to hear your speech sounding at odds with your neighbours […]
Often you will regret the voyage,
wakening in the dark night to recall that other place…

Hewitt himself experienced the notion of “the stranger”, both in Ireland and the UK, where he took up residence in the 1960s.

Given the migratory nature of modern life in Ireland – whether by those born in foreign lands who have made their home here (a recent RTÉ documentary which followed children’s television presenter Diana Bunici to her native Moldova springs to mind) or the new generation of young Irish men and women forced to emigrate to every corner of the globe in search of a job first, and prosperity second – the theme is well-chosen.

The blurb for the John Hewitt International Summer School includes lines such as

What is the place, ‘the local’ in the twenty-first century? In a world of globalised entertainment and communication, and increasingly migratory labour, is there room for sentiment about place in our art?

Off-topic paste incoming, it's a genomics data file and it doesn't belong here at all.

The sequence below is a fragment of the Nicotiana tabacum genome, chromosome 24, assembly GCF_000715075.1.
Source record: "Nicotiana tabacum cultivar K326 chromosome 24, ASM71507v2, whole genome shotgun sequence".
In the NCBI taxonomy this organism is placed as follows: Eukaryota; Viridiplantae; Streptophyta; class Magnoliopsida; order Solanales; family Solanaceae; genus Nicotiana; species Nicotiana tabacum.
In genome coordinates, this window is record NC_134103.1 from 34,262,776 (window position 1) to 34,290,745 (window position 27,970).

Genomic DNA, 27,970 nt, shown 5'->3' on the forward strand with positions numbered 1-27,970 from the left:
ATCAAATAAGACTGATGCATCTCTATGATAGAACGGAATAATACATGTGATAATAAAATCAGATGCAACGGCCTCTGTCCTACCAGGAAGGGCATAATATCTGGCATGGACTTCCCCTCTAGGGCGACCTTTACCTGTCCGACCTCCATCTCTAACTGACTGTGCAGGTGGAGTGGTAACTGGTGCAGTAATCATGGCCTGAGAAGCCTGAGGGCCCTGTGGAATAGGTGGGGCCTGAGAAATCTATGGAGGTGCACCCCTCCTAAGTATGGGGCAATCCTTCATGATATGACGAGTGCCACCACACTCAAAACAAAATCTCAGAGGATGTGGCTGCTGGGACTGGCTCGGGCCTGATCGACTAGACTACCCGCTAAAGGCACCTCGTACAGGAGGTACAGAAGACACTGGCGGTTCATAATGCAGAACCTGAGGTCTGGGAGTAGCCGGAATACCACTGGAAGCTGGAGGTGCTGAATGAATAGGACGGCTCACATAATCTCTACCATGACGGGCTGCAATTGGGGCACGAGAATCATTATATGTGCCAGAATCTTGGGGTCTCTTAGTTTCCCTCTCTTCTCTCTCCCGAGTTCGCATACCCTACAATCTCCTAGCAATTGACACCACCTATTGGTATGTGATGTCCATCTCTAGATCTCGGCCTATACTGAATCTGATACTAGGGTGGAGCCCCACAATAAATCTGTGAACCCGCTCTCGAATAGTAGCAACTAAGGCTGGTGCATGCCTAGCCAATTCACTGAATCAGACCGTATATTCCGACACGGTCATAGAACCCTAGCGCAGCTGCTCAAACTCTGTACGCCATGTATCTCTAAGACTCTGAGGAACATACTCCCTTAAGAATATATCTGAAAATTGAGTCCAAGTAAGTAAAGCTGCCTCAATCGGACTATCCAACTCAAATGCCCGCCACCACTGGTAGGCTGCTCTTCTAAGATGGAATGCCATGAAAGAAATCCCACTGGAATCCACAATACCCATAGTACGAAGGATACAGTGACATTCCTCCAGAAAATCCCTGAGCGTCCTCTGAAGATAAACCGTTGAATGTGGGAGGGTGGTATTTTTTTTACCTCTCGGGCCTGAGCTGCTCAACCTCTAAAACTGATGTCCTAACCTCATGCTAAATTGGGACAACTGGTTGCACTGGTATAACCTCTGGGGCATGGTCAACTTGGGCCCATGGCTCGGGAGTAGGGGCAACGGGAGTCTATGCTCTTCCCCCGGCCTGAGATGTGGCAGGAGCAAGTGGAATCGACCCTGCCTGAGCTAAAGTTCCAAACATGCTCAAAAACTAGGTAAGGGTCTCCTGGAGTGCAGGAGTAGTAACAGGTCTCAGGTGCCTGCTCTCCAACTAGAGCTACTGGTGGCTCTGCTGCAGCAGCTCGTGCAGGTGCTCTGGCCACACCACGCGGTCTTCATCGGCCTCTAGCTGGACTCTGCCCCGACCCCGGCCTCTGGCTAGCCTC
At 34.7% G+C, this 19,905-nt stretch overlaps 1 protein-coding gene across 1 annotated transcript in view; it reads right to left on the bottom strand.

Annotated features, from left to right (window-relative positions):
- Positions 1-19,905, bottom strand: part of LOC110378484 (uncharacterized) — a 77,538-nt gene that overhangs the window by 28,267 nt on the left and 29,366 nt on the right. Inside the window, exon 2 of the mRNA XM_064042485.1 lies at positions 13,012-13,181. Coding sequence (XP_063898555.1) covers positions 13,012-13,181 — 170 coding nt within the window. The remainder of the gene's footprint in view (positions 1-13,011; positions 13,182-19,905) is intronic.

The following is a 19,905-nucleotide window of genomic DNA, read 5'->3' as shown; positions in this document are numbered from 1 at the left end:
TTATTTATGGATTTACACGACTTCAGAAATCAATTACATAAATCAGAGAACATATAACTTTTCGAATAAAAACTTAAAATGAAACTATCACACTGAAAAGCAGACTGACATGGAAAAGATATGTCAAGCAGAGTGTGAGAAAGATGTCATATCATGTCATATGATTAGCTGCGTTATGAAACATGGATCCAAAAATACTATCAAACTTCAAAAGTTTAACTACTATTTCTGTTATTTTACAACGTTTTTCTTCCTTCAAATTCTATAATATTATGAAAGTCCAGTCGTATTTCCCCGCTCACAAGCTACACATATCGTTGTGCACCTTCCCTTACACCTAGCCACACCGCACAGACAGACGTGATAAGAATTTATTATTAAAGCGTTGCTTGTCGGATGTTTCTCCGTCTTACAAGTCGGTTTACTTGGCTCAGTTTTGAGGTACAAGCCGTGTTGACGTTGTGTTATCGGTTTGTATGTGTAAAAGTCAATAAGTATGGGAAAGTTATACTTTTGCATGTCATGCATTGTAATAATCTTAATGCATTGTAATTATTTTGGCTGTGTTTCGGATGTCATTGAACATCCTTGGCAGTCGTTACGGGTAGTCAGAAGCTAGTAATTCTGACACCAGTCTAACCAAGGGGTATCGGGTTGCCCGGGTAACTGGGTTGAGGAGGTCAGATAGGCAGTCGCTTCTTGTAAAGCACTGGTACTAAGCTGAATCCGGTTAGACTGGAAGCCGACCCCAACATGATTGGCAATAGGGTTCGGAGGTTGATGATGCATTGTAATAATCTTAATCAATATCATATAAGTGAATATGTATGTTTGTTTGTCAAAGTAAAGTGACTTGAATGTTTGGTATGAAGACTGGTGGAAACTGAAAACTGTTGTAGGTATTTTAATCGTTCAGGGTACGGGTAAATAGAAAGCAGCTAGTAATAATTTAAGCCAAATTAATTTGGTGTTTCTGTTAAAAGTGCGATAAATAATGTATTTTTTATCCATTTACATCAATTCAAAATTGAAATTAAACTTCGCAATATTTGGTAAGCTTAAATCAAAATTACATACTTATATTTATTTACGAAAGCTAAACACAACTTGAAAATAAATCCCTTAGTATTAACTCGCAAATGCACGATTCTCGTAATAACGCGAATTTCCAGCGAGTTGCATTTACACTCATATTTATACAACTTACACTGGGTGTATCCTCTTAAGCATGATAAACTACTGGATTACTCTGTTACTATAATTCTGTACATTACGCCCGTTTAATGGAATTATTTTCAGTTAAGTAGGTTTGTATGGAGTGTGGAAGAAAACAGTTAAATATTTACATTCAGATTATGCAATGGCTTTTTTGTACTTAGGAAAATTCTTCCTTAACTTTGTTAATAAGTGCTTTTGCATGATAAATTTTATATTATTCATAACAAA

Is the ‘living among strangers’ that allowed separate, mutually opposed cultures to develop here over four hundred years to be the norm for future populations? Will diversity reduce conflict, or increase antagonism between hosts and guests? Can those of different backgrounds and histories share increasingly fragmented spaces?

All of which, added to the list of names on the programme, should whet the appetite for a fine five days in Armagh’s Market Place Theatre the week after next.

The lunchtime reading series alone are worth the trip, with Irish writers Pat McCabe, Anne Enright, Deirdre Madden and Gavin Corbett joining English novelist Salley Vickers over the five days.

There is a poetry reading by Simon Armitage, Medbh McGuckian, James Byrne and Conor O’Callaghan (among others), a creative writing workshop with Carlo Gebler (among others), a fascinating talk entitled “Ulster Through Polish Eyes: Reconsidering the Stereotypes” by Professor Jan Jędrzejewski, several art exhibitions and evening theatre performances.

It all promises to be a great few days.